Why is this issue important?
Hypoxia is a major concern for many of our nation's waterways. Hypoxia occurs when the amount of dissolved oxygen in water becomes too low to support most aquatic life (typically below 2 mg/l). Most organisms avoid waters that are hypoxic because it can cause physiological stress and impact their growth, reproduction, and survival. If organisms cannot escape, hypoxia can be fatal, reducing overall populations and, in some cases, negatively affecting commercial and recreational harvests of fish and shellfish. While hypoxia can occur naturally, the frequency and intensity of occurrence in coastal areas is increasing, largely due nutrient pollution (such as nitrogen and phosphorus) from human activities. Over half of the U.S. estuaries now experience natural or human-induced hypoxic conditions at some time each year and evidence suggests that the frequency and duration of hypoxic events have increased over the last few decades.
The importance and national scale of hypoxia in U.S. waters is evidenced by the recently documented exponential increase in number of coastal systems experiencing hypoxia worldwide and in the US (Diaz & Rosenberg 2008, Science). Congress has responded with the reauthorization in 2004 of the Harmful Algal Bloom and Hypoxia Research and Control Act (HABHRCA). A series of national reports describe the need and identify priorities for research and management related to nutrient inputs and hypoxia in U.S. coastal waters (e.g. Reports by the Committee on the Environment and Natural Resources and the National Academy of Science)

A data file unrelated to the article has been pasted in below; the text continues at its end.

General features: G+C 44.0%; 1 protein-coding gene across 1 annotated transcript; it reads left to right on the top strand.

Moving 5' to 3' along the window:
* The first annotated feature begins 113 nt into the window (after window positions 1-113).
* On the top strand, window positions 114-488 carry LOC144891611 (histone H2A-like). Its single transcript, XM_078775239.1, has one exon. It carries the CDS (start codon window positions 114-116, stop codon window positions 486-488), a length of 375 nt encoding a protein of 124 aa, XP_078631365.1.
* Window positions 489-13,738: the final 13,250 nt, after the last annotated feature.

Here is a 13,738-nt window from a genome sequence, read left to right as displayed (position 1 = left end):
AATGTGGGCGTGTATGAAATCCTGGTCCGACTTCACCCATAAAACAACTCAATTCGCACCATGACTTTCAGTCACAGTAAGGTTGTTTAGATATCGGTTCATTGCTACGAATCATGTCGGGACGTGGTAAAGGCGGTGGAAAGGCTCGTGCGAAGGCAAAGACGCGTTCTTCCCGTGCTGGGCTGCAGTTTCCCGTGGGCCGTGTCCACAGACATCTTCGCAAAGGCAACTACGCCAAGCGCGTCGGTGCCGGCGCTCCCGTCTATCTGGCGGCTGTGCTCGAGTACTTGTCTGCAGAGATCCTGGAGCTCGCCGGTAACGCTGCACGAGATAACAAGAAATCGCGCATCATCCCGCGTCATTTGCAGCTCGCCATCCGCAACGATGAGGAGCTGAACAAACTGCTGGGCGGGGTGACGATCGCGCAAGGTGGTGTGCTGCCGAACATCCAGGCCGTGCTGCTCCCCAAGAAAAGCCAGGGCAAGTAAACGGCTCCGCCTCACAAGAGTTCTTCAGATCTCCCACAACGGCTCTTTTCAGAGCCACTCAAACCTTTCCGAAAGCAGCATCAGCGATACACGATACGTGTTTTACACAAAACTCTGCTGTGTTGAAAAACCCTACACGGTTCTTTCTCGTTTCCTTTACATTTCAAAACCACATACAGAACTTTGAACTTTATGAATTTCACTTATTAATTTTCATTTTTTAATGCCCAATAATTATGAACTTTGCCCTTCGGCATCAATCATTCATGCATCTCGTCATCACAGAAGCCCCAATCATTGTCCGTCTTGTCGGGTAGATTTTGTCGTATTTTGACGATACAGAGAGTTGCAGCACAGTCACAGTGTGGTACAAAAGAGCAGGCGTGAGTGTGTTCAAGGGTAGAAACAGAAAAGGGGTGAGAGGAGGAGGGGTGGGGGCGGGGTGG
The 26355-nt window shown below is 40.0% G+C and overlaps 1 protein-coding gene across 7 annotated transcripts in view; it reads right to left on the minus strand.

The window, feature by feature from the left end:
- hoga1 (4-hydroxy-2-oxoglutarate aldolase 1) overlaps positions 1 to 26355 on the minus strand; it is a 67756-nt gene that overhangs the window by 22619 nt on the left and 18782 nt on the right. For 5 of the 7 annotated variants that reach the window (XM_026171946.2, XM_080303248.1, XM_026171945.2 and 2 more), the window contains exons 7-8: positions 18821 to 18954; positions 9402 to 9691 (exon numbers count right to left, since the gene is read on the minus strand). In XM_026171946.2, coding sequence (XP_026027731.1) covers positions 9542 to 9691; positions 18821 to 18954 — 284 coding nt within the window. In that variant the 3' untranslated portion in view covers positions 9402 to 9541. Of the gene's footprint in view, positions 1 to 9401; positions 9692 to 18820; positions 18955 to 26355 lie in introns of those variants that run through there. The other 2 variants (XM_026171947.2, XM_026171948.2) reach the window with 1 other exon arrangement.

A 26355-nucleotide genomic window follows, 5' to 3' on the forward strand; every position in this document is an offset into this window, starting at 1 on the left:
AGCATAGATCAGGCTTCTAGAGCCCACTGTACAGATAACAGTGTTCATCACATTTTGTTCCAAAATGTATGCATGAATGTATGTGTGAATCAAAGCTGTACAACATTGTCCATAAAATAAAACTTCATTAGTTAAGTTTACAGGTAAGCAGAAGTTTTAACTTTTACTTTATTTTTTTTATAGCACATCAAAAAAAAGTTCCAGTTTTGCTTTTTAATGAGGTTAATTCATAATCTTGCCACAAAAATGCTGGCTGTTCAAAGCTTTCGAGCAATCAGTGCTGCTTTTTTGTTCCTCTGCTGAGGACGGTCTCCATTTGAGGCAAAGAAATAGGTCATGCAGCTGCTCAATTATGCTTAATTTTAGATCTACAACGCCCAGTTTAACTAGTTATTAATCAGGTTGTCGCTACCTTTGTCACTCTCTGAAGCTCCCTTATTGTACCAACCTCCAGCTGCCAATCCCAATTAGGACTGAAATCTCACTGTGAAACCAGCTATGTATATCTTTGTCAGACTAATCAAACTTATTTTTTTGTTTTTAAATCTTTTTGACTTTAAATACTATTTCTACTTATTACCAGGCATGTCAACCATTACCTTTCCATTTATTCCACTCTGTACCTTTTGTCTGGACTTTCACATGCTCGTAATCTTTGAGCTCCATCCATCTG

How are we addressing this issue?
The goal of CSCOR hypoxia programs is to provide timely and high-quality scientific results that can be used by natural resource managers in an effort to restore and protect coastal ecosystems. CSCOR-sponsored scientists and their partners in government, academia and industry are seeking ways to better understand the causes of hypoxia, especially nutrient over-enrichment, and its impacts on living resources.
In addition to improving the scientific understanding of hypoxia, CSCOR is also actively engaged with partners in state and federal government, academia and industry to apply this understanding towards the development of management strategies that will reduce nutrient inputs into coastal waters, mitigating hypoxia and protecting coastal ecosystems. This is best exemplified in the Gulf of Mexico, where CSCOR-sponsored research has been directly applied to the setting of goals and actions for reducing size of the hypoxic zone by the Gulf of Mexico/Mississippi River Watershed Nutrient Task Force.